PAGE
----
There's always so much going on in the show, too much I think (especially season 2) and it just doesn't seem to mesh properly, it tends to leave questions unanswered which can be a little unsatisfying. Great cast and production value though.
This has been my main problem with the series as well. It's like the writers come up with a basic premise -- say, a haunted house -- and then throw everything they can think of at the wall and use it whether it sticks or not. What you're left with are multiple hastily executed sub-plots jockeying for position, and the result is a jumbled mess. Especially seasons 2 and 3. In comparison, season 1, which started off sloppily but got better as it went along, seems like master story telling.
Season 2 had more story lines than it could keep track of (the alien abduction sub-plot, which was never resolved, was especially frustrating) and while Season 3 started off strongly (thanks in large part to the powerhouse performances of Jessica Lange, Angela Bassett and Kathy Bates, who all but carried the season) it became quickly apparent that the main premise was actually TOO thin to hang the various sub-plots on. Even more stuff is left unresolved and the final episode is particularly anti-climactic.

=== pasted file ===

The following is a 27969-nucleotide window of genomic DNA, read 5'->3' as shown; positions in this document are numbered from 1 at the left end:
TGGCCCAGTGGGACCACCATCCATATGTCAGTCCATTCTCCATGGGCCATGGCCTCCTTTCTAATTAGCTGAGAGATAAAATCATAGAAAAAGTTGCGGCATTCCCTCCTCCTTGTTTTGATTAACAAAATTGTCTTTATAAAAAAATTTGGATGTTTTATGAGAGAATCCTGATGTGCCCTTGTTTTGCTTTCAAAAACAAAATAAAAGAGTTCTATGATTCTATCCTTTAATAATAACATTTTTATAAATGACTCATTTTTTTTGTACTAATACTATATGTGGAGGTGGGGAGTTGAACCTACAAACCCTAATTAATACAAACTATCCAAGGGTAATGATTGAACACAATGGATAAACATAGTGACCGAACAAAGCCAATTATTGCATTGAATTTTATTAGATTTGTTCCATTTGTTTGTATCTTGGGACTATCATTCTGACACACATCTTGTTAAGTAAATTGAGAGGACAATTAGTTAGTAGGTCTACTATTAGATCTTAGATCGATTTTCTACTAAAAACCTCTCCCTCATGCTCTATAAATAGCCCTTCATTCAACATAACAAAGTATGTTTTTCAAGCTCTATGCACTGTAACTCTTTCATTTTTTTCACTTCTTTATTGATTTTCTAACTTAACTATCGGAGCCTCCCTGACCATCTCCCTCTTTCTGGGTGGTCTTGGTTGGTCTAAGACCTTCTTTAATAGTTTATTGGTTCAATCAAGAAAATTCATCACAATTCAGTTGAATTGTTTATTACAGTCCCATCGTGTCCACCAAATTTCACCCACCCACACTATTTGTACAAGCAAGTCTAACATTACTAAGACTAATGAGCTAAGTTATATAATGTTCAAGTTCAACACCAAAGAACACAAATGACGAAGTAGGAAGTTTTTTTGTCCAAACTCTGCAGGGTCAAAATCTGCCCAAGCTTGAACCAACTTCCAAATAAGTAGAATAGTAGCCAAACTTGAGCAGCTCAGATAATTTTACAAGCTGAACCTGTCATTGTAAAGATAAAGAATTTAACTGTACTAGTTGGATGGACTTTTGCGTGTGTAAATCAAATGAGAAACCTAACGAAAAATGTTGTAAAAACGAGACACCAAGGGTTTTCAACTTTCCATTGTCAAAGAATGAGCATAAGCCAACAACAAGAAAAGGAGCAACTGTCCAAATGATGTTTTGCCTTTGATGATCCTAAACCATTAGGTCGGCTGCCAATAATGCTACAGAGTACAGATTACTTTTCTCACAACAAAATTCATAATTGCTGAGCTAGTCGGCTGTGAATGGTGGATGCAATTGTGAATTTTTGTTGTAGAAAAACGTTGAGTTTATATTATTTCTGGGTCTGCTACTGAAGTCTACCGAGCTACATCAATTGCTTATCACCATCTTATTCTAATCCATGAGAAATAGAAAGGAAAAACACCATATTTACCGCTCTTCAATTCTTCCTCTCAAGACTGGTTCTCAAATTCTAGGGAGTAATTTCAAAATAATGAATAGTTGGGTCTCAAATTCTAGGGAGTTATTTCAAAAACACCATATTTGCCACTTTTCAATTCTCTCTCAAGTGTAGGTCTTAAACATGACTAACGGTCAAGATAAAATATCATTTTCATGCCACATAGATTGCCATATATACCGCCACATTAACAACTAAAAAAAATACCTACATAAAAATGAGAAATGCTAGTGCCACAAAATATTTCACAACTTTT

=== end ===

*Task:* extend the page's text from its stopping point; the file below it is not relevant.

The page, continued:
The only reasons I've stuck with this show so far are, one, Jessica Lange (she brings class to the show just by being in it, not to mention she's a fantastic actress and still quite a head turn despite being in her 60s) and two, because I honestly do see real potential here. If the writers and show-runner could only settle on and fully explore a primary storyline and allow the sub-plots to organically flow from it, instead of trying to cram everything they can think of into every single episode, this would likely be a show worth celebrating.
Seriously, look at all the sub-plots they've thrown in in just these first three seasons. The show has good ideas, it just doesn't fully explore any of them. You can take just about any sub-plot from these first three seasons and flesh it out into an entire season of its own, instead of what the writers do now, which is pay each sub-plot lip service, then toss it aside for other sub-plots they treat the same way.